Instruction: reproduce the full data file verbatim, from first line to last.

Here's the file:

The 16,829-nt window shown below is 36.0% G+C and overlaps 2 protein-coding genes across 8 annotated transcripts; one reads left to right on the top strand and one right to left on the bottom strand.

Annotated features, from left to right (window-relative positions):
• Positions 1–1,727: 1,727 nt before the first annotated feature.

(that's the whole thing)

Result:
The 16,829-nt window shown below is 36.0% G+C and overlaps 2 protein-coding genes across 8 annotated transcripts; one reads left to right on the top strand and one right to left on the bottom strand.

Annotated features, from left to right (window-relative positions):
• Positions 1–1,727: 1,727 nt before the first annotated feature.